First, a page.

Original Date: 02/28/2000
Revision Date: 01/18/2007
Information : C-4 Extruder Relocation
Crane Army Ammunition Activity has the capability to relocate and modernize excess automated production equipment and produce product with a quick response time to the customer’s request. This competency was proven by the relocation of the C-4 Extruder line from Louisiana. The Activity is now one of two Department of Defense facilities with the capability to process C-4 explosives and assemble C-4 ammunition items.
Crane Army Ammunition Activity (CAAA) has the capability to relocate and modernize excess automated production equipment and produce product with a quick response time to the customer’s request. This competency has been proven on two large projects in the past six years with the relocation and utilization of assembly equipment that originally assembled the 155mm rounds in Mississippi, and more recently, the relocation of the C-4 Extruder line from Louisiana. Both operations provided the customer with quality product ahead of schedule with limited expense to CAAA.
When the USMC needed to renovate its 155mm round, they asked CAAA to do the work, but wanted CAAA to utilize a fully automated assembly line in Mississippi. CAAA engineers accepted the challenge due to the longevity of the program. The equipment was disassembled, moved to Crane, assembled, fitted with programmable logic controllers, modified to meet existing requirements, and put into service four days ahead of schedule. The 155mm rework program was discontinued one year later by forces beyond CAAA’s control, but CAAA’s ability to reutilize excess government owned equipment was proven and remembered.
The USMC returned to CAAA in April 1997 to request a similar renovation program. The program required a C-4 Extruder located in an inactive Louisiana facility. CAAA engineering accepted the challenge and proceeded with the Extruder relocation. CAAA solicited the assistance of Army and Air Force Reserve personnel and an active duty Army Transportation Battalion to remove and transport the equipment to Crane by July 1997. At Crane, the allocation of installation funding slowed progress until January 1998. The nature of the C-4 extrusion process demands that a building to house the Extruder be more than 250 feet away from the workers who prepare and repackage the C-4 (Figure 2-2). The extruder building and conveyor tunnel were completed in April 1999. One very unique cost saving technique used was to purchase eight-foot road culverts to house the return loop conveyor. This 8' by 6' pipe tunnel was used as the conduit for electrical, fire protection, equipment control wiring, and conveyor enclosure. Estimated savings for utilizing the commercially available road culverts for the return loop conveyor was in excess of $90,000, and the culverts were buried to assist with security requirements. This relocated equipment was built in 1974. The overhead bucket feed conveyors, flat belt return conveyors, workstations, extruder, and control room were reinstalled. The extruder control system was outfitted with Allen-Bradley remote input/output, sensors, a vision system, touch screen control panel, and programmable logic control technology for less than $100,000.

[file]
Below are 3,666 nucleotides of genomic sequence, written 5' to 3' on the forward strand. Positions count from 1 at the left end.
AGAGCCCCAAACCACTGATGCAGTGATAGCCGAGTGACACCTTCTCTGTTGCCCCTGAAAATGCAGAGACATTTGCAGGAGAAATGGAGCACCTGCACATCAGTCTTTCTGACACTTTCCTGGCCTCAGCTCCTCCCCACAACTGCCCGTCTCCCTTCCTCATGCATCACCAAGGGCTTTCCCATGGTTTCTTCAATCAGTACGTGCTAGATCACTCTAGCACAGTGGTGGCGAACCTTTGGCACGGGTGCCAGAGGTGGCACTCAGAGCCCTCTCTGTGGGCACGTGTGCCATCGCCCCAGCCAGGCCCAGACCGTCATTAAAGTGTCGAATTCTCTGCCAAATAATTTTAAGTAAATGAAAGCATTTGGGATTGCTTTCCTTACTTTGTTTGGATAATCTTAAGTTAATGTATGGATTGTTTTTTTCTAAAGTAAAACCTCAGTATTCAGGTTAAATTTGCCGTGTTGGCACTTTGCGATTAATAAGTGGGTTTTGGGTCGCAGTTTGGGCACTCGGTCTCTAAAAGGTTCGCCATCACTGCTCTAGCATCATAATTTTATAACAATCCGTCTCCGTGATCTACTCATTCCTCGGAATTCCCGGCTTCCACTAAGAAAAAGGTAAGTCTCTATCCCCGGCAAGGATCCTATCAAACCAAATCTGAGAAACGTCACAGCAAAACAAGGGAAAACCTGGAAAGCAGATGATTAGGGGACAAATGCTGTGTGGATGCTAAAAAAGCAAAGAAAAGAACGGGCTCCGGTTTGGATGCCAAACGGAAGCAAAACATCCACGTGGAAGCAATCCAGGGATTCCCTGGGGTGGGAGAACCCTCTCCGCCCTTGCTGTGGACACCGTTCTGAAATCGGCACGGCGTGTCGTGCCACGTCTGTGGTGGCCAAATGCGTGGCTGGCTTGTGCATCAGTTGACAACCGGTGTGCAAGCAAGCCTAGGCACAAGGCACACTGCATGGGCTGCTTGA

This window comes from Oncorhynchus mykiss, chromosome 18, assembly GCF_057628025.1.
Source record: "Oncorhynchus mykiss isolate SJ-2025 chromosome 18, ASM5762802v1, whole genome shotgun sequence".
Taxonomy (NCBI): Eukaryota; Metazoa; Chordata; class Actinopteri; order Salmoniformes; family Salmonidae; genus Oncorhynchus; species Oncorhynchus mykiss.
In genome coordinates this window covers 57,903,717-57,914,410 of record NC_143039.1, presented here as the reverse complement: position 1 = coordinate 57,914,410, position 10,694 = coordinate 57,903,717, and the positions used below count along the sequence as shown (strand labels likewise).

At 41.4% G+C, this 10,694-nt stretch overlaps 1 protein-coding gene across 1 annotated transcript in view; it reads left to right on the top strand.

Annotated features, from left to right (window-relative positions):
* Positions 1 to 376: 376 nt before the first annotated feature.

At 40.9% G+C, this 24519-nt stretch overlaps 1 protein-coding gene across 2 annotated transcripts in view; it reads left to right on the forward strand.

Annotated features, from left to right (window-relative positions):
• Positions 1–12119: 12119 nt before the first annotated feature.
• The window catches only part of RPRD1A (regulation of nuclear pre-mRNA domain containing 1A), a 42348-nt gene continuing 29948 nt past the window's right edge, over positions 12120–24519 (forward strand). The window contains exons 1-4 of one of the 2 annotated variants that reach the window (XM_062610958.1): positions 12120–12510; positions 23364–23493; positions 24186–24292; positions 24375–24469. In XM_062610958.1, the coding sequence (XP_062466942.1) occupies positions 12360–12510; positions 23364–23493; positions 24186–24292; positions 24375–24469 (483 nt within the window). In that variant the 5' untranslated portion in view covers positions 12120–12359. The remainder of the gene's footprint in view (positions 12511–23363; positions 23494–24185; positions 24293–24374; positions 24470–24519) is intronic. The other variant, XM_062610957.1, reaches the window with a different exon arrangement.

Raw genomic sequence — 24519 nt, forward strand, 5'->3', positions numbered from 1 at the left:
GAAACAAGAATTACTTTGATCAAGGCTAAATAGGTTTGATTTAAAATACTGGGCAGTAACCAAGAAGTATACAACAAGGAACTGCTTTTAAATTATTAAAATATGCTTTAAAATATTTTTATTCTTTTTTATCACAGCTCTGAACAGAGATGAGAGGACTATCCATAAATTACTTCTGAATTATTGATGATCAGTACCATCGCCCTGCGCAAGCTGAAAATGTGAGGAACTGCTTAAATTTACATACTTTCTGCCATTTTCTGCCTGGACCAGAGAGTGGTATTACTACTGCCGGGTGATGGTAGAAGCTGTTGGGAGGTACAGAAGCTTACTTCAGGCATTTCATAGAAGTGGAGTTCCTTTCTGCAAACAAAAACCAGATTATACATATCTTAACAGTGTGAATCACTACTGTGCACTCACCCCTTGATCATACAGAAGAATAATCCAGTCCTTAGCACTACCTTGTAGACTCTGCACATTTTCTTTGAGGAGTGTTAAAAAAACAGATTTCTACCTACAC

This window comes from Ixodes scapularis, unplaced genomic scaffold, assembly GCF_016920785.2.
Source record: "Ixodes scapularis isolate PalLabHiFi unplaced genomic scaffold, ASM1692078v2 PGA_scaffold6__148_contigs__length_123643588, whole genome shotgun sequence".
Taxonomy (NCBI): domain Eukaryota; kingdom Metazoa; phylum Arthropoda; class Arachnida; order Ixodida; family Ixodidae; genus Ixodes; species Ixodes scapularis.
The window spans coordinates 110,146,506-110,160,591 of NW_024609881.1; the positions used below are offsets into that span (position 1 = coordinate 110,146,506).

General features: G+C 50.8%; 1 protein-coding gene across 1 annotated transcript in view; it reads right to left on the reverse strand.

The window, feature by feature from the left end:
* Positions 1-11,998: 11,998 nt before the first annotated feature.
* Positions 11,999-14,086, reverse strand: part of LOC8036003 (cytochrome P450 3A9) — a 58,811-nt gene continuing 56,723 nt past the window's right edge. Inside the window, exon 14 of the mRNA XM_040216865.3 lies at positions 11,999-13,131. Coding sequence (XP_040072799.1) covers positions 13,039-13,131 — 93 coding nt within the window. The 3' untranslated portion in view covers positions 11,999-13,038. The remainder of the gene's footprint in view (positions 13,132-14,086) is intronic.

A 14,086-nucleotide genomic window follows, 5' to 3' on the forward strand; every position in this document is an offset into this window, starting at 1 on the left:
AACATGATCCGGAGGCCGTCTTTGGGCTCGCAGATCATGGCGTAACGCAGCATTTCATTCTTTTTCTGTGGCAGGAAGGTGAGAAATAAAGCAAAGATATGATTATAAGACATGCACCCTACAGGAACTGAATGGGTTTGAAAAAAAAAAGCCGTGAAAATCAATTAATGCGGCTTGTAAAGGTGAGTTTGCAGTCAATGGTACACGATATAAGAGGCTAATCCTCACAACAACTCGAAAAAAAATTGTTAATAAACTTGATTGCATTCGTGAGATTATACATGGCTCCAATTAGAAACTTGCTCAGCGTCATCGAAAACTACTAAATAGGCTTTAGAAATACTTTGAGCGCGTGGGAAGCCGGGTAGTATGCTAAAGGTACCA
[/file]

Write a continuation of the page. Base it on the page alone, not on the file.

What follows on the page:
CAAA is now one of two Department of Defense facilities with the capability to process C-4 explosives and assemble C-4 ammunition items. By utilizing reserve services to remove and transport the equipment to Crane, the equipment investment was 75% less than the new equipment cost, and also provided an excellent training mission for Active and Reserve personnel. All C-4 used in this extrusion process has been reclaimed from other ammunition items.
Figure 2-2. C-4 Extrusion Facility
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